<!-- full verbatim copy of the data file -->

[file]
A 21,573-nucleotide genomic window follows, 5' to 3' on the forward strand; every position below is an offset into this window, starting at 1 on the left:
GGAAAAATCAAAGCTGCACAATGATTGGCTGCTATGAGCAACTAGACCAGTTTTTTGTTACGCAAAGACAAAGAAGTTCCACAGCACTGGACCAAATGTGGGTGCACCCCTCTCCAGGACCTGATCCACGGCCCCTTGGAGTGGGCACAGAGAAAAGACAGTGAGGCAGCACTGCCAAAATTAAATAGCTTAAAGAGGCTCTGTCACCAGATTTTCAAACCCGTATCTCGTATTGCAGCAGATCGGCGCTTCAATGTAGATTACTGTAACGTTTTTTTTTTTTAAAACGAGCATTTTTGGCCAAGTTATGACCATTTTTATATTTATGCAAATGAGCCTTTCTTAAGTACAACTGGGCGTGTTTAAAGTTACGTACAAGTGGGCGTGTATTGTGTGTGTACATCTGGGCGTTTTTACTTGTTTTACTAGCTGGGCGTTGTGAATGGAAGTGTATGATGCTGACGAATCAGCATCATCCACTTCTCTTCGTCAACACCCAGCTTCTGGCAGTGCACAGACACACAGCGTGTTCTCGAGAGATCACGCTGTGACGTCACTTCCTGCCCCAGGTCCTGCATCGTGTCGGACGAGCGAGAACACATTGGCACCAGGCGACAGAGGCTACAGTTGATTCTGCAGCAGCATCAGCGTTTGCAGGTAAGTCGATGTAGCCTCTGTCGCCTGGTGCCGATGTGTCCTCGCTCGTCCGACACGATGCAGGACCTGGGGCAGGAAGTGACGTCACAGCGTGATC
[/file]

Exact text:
A 21,573-nucleotide genomic window follows, 5' to 3' on the forward strand; every position below is an offset into this window, starting at 1 on the left:
GGAAAAATCAAAGCTGCACAATGATTGGCTGCTATGAGCAACTAGACCAGTTTTTTGTTACGCAAAGACAAAGAAGTTCCACAGCACTGGACCAAATGTGGGTGCACCCCTCTCCAGGACCTGATCCACGGCCCCTTGGAGTGGGCACAGAGAAAAGACAGTGAGGCAGCACTGCCAAAATTAAATAGCTTAAAGAGGCTCTGTCACCAGATTTTCAAACCCGTATCTCGTATTGCAGCAGATCGGCGCTTCAATGTAGATTACTGTAACGTTTTTTTTTTTTAAAACGAGCATTTTTGGCCAAGTTATGACCATTTTTATATTTATGCAAATGAGCCTTTCTTAAGTACAACTGGGCGTGTTTAAAGTTACGTACAAGTGGGCGTGTATTGTGTGTGTACATCTGGGCGTTTTTACTTGTTTTACTAGCTGGGCGTTGTGAATGGAAGTGTATGATGCTGACGAATCAGCATCATCCACTTCTCTTCGTCAACACCCAGCTTCTGGCAGTGCACAGACACACAGCGTGTTCTCGAGAGATCACGCTGTGACGTCACTTCCTGCCCCAGGTCCTGCATCGTGTCGGACGAGCGAGAACACATTGGCACCAGGCGACAGAGGCTACAGTTGATTCTGCAGCAGCATCAGCGTTTGCAGGTAAGTCGATGTAGCCTCTGTCGCCTGGTGCCGATGTGTCCTCGCTCGTCCGACACGATGCAGGACCTGGGGCAGGAAGTGACGTCACAGCGTGATC